The previous (current) financial crisis has severe effects on the business of companies in the credit card business. For a long time, the credit card business has been regarded as one of the most profitable businesses in the financial services industry. MasterCard was one of the most successful companies with its business model differing in one important point from its competitors. Most of the companies in the credit card business issue their cards on their own (including market leader American Express), whereas MasterCard and its main competitor VISA operate through a franchise system which allows its partners (banks) to issue cards of MasterCard. The company is therefore not a direct business partner of cardholders but with the banks which have the right to issue its cards. MasterCard itself states that it is more a franchisor than an issuer of cards. It is therefore not directly exposed to the possibility of defaulting borrowers.
The last 10 to 15 years saw rapid growth rates of revenues of credit card companies. Aggressive advertising which was intended to outline the advantages of payment with credit cards against traditional payment forms like cash and check (especially in the USA) led to big rises in revenues and processed transactions. MasterCard increased the number of its total transactions from $ 18.7 billion in 2007 to almost $ 21 billion in 2008, which represents a rise of 10.56%. The increasing importance of this payment method was furthermore supported by the increasing number of outlets worldwide which accept credit cards. Recent security improvements in order to prohibit card fraud are another advantage of this payment form.
There are four companies in the credit card business whose cards are supposed to be accepted globally. We will focus on these four companies in this report, as there are admittedly numerous other credit card companies but none of them are of that worldwide importance. MasterCard and VISA are the only two companies which are not direct issuer of cards but franchisors which allow their customers (issuing banks) to issue their cards and use their processing utilities. American Express which is the market leader by revenues and Diners Club are sole issuers of their cards. The competition in this industry is very intense. It is often stated that these companies make most of their strategic decisions and steps at one time. A typical example is the launch of a new security system on credit cards which prohibits misuse of cards. This new system was first introduced by VISA with MasterCard inventing a very similar system only short time afterwards. MasterCard and VISA are also on pretty much the same level when it comes down to acceptance of their cards. Whereas VISA has more outlets accepting its cards in the USA, MasterCard has a little advantage in the European and Eurasian market. American Express is the number one in the USA but lacks acceptance in Europe and Asia.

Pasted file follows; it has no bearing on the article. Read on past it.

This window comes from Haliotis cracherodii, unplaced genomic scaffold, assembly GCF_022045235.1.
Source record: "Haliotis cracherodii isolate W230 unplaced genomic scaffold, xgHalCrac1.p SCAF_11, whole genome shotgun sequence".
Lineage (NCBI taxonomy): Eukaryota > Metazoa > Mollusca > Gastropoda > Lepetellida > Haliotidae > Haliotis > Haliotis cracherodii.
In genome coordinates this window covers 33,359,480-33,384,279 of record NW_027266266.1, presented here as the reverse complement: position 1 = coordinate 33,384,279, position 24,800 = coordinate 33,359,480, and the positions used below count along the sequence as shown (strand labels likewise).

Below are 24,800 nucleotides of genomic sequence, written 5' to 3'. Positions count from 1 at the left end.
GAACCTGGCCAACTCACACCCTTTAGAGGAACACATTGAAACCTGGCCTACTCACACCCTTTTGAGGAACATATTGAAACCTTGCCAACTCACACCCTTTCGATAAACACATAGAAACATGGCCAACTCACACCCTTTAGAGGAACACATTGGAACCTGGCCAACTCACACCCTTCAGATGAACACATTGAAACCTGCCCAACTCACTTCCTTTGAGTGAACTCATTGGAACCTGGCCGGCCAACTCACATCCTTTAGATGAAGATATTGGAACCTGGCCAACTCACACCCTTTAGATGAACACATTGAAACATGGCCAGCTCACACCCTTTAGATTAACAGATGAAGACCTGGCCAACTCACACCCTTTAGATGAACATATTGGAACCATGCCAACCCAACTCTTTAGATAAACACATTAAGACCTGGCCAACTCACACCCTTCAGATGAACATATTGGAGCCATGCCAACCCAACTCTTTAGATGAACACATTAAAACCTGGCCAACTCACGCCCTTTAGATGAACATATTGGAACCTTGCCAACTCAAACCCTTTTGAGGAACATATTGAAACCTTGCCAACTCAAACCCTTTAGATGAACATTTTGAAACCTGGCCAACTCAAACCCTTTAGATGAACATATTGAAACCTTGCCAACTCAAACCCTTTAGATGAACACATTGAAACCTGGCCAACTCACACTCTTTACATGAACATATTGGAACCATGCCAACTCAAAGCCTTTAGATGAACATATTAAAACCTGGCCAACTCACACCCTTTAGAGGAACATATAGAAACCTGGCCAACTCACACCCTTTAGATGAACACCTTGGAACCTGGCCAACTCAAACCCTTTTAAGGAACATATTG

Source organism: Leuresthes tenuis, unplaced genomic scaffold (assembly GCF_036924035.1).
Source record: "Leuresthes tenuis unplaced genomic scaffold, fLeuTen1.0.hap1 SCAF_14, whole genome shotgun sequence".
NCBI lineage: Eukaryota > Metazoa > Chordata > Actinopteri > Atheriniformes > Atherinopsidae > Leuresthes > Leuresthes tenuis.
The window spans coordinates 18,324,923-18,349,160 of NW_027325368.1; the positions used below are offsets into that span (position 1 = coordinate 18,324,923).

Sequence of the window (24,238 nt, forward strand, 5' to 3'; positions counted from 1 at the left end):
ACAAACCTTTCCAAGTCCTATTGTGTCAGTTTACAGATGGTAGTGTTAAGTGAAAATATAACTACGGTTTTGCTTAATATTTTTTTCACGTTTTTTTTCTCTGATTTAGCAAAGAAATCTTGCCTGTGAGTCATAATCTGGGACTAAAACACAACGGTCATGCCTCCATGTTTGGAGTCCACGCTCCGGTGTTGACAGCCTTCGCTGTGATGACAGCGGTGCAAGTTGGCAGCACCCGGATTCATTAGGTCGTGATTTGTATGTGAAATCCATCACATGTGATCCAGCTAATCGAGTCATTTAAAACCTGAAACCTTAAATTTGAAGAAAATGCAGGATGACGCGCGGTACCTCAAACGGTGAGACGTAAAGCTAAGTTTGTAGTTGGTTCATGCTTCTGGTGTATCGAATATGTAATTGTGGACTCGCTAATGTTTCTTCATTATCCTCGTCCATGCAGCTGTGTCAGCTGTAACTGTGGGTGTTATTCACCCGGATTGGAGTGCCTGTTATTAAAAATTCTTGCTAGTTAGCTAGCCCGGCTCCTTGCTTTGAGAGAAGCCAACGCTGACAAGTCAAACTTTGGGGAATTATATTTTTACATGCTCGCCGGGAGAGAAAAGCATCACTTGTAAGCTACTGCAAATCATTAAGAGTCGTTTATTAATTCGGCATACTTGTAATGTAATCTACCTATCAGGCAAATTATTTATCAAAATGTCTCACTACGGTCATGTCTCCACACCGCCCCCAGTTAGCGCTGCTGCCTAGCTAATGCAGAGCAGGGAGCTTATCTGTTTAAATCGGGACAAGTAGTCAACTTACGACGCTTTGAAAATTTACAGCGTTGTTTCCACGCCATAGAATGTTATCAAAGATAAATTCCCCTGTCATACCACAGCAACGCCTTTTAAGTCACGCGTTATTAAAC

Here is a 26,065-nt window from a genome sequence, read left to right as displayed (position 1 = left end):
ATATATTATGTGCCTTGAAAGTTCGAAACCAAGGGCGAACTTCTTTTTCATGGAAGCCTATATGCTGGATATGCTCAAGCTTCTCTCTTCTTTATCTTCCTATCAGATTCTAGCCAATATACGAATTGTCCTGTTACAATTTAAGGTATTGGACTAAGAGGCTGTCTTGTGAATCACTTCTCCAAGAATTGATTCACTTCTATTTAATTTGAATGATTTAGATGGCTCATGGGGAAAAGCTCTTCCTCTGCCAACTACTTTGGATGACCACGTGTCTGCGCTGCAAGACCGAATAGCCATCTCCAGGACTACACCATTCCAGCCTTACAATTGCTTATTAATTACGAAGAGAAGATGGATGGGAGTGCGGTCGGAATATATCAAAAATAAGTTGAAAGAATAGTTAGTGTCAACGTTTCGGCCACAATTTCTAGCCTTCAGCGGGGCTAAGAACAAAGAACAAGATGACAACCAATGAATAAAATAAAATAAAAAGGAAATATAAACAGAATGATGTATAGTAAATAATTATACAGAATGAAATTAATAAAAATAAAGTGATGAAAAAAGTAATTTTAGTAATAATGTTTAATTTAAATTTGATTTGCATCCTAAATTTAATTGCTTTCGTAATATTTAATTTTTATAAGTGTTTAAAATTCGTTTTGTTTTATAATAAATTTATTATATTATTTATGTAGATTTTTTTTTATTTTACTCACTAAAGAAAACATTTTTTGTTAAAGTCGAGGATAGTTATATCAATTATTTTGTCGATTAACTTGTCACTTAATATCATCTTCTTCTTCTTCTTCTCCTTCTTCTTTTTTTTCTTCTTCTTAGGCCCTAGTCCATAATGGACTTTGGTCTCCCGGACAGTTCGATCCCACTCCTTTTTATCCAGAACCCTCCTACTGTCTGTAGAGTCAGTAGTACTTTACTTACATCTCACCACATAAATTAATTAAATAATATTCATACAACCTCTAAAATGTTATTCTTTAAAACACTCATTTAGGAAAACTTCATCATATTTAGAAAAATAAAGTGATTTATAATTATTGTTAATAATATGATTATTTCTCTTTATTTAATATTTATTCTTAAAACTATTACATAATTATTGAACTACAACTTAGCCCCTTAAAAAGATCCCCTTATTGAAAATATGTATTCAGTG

Credit card companies usually generate their profits through fees that issuing banks (in case of MasterCard and VISA) or merchants which accept the cards (in case of American Express and Diners Club) are paying to offer this form of payment. These fees are usually called “interchange fees” and have been under heavy criticism and scrutiny by various financial regulating institutions. The European Commission for example has reviewed MasterCard’s and VISA’s interchange fees several times, as forbidden agreements on pre-set fees are assumed. Credit card companies have been under scrutiny because of their fees for the last several years and all of the big four have already been sentenced to pay damages because of their practice of prohibition of competition through predetermined fees. MasterCard for example has accounted almost $ 2.5 billion for litigation settlements in its Annual Report for the year 2008. This huge amount shows the importance and severance of juridical decisions which are directed to punish anticompetitive behavior.
Despite these drawbacks, credit card companies have been extremely profitable and successful throughout the last recent years. The business model of these companies and surveys of researchers which indicate that payment by credit and debit cards (which are also offered by all of the big four companies) will gain market share from payment by check or cash, lead to the assumption that the established companies in this industry will enjoy a successful future. The negative effects of the financial crisis are of course a severe problem but the long term prospects still seem to be very promising. Especially the growth rates in transitional economies like the BRIC countries (Brazil, Russia, India and China) seem to be very promising. Expansion to these regions is absolutely vital to stay competitive as market growth in the USA and Europe is at a relatively low level.